The Literal Translation of Places in Canada and the United States

What’s in a name? A noun, a sense of identity, a form of identification.

The discovery of the “New World” has been written about extensively but what can sometimes be forgotten is how states and areas became known for what they are now.

Many derive from indigenous languages of the Americas. Alaska for example is derived from the Yupik word, “Alyeska”, an idiom from the Aleut people, and Kansas comes from the Native American Sioux language. Others come from an individual person — Georgia from King George II and Louisiana from King Louis XIV.

We’ve taken the names of all U.S. states and Canadian provinces and territories, and put them into one map along with their translation or origin. They offer a unique insight into the forgotten history of the continent and may teach something new about your home.

The Meaning Behind Names of Places in Canada & the United States

What do place names in North America mean? In the below map you have a full picture of all the translations of correlating origins of the words from states and provinces. Feel free to embed it in your site (code at the bottom of this article), or share it with your friends. We know so much about certain things that something basic like “what does Illinois mean?” is not in the common knowledgebase. Maybe they should teach these things in schools?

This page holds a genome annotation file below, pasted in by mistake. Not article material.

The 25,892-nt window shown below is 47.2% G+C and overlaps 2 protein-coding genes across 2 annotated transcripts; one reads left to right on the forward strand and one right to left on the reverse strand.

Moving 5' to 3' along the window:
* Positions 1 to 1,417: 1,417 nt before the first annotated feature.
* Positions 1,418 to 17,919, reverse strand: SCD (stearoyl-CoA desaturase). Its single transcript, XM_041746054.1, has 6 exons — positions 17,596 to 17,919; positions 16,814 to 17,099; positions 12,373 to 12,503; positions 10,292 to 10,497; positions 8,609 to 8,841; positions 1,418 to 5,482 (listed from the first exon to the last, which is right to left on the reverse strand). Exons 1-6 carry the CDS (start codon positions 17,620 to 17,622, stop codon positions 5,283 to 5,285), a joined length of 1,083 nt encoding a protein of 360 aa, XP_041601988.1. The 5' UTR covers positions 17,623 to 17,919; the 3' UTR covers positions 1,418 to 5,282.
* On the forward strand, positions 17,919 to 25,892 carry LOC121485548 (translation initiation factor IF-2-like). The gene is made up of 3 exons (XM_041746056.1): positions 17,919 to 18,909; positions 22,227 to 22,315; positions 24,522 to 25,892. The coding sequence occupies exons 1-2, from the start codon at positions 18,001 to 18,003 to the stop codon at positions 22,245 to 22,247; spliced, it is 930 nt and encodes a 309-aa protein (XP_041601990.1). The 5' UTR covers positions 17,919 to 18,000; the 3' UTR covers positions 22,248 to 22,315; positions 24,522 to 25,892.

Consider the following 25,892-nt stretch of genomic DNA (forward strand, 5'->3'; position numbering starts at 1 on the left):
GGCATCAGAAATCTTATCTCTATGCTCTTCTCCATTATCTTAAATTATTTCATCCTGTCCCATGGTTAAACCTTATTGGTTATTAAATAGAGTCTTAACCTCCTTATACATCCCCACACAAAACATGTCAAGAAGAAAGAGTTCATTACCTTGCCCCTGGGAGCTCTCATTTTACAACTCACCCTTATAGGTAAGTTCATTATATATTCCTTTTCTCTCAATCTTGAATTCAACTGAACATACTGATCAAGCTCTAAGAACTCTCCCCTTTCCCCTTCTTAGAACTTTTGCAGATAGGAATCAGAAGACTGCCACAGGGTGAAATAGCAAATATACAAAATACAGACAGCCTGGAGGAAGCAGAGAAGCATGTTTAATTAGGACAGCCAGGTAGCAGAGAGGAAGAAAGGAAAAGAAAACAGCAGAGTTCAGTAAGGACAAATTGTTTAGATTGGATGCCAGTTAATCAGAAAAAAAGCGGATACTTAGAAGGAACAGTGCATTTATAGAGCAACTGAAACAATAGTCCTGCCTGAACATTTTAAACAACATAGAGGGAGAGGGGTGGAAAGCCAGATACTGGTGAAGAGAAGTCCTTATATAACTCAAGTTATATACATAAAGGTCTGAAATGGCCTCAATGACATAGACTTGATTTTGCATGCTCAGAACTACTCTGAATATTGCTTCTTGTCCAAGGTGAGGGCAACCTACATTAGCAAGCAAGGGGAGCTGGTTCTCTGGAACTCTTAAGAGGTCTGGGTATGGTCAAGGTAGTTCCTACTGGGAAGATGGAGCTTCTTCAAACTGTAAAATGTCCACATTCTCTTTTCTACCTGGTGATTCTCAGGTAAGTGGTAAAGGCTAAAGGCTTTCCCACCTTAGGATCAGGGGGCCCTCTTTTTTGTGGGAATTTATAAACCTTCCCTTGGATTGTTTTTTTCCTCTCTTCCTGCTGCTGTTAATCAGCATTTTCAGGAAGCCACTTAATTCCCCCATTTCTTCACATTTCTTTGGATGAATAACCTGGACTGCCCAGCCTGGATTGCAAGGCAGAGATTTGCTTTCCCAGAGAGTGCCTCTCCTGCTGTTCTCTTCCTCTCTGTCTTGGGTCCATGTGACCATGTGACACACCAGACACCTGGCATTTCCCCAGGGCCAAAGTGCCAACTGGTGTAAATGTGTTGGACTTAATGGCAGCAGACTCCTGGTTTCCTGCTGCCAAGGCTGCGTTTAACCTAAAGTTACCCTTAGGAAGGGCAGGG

The Literal Translation of the Provinces and Territories of Canada

Canada! Not surprisingly, province placenames in Canada derive more often than not from their indigenous habitants’ languages. Canada has a rich cultural heritage both of its native peoples and those who came from elsewhere in the world. Canadian provinces are notable for their unique names that tell the story of the country in parts, and as a whole.

The Literal Meaning of Every State in the U.S.

U.S. states are notoriously diverse both in history, people, and landscape. It comes as no shock, then, that state’s names have origins as diverse and interesting as the history that defines them. From New York to California and everything in between, it’s either very easy or impossible to guess what the state names mean. Bookmark this map so that you can study what state names mean, and surprise friends at the next party.

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  1. Avatar
    May 11, 2017 at 4:43 pm — Reply

    Your ‘literal translation’ of Illinois doesn’t even match the source cited. Where did ‘Speaks Normally’ come from?

  2. Avatar
    July 19, 2017 at 6:19 pm — Reply

    It is hard to trust what is written when Saguaro cactus is pictured in New Mexico. Saguaros only grow in the Sonoran Desert of Arizona and California.

  3. Avatar
    July 20, 2017 at 6:37 am — Reply

    It would be more interesting if it explained from which languages all these names came from.

  4. Avatar
    August 2, 2017 at 12:29 pm — Reply

    Love Can a printed copy of this be purchased?

  5. Avatar
    August 4, 2017 at 10:54 am — Reply

    My students will be studying North American History/Geograpgy this year and I would like to know if there is available a printed version of this map or if written permission can be emailed so that I might save this image and have it enlarged?